The Hudsons accomplish the same thing by being plugged into their Phoenix-area neighborhood, which is filled with young married couples with young children like them. Daniel Hudson has spent more time at home than most, though, considering he missed two calendar years because of consecutive Tommy John surgeries.
Now heâs adjusting to being gone half the time, seeing his young daughter Baylor for only a few hours each morning. Cliff Pennington tries to bring his son, Brady, to the park as often as he can to give his wife a breather, but âheâs the easy one.â Missy still has two more under two years old to corral at home.
âWhen weâre on the road, itâs almost like theyâre a single mom,â Cliff said. âThey have to do a lot of work raising our kids when weâre not there.â
Just like in the non-baseball world, having children puts a dent in oneâs social life, even when itâs pretty much organized for you like with baseball wives. With a young child and her husband not appearing in a baseball game for nearly two years, Sara Hudson was often playing catch-up when she did come to the park for a game.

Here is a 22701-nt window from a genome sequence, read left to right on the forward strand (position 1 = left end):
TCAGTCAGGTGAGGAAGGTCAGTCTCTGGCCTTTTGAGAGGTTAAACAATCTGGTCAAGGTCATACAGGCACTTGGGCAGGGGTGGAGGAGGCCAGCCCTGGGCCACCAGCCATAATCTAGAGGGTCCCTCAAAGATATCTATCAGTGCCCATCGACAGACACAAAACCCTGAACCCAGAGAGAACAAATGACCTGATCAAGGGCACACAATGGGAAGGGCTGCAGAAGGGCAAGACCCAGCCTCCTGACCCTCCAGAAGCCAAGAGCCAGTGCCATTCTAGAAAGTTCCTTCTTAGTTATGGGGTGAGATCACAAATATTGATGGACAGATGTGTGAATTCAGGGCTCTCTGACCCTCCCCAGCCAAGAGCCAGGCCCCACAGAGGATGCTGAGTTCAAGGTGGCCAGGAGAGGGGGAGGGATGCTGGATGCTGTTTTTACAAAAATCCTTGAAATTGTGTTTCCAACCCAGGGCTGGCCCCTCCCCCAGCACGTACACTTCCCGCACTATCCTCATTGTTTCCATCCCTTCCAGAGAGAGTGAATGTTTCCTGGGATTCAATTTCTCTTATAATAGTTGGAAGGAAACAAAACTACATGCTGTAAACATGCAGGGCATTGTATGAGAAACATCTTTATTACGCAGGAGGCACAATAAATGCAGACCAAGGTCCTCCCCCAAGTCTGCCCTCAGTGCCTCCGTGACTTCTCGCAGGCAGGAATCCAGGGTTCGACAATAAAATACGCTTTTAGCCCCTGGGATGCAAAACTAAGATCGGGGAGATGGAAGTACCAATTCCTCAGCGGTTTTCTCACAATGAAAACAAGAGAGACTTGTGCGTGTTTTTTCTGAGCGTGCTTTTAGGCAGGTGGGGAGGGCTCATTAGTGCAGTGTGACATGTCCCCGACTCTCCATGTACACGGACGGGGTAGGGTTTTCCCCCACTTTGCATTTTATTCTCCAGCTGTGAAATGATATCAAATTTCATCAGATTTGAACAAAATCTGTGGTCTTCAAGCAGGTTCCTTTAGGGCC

âWhen I got injured, it was tough for her to stay in the loop,â Daniel said. âSheâs not going to come to a bunch of baseball games if Iâm not going to play.â
STARTING ALL OVER
A few years ago Lory Ankiel, wife of former major-leaguer Rick, had the germ of an idea that there had to be a way to help baseball families cope with the realities of constant upheaval. In seven years of marriage the Ankiels endured 11 moves, none more stressful than a trade deadline move from Kansas City to Atlanta.
Lory was pregnant at the time, and felt in no condition to be organizing a cross-country move while Rick was pulled away from home to play baseball. Her idea â creating some sort of database for baseball families having to start over in a new city â finally clicked in her mind.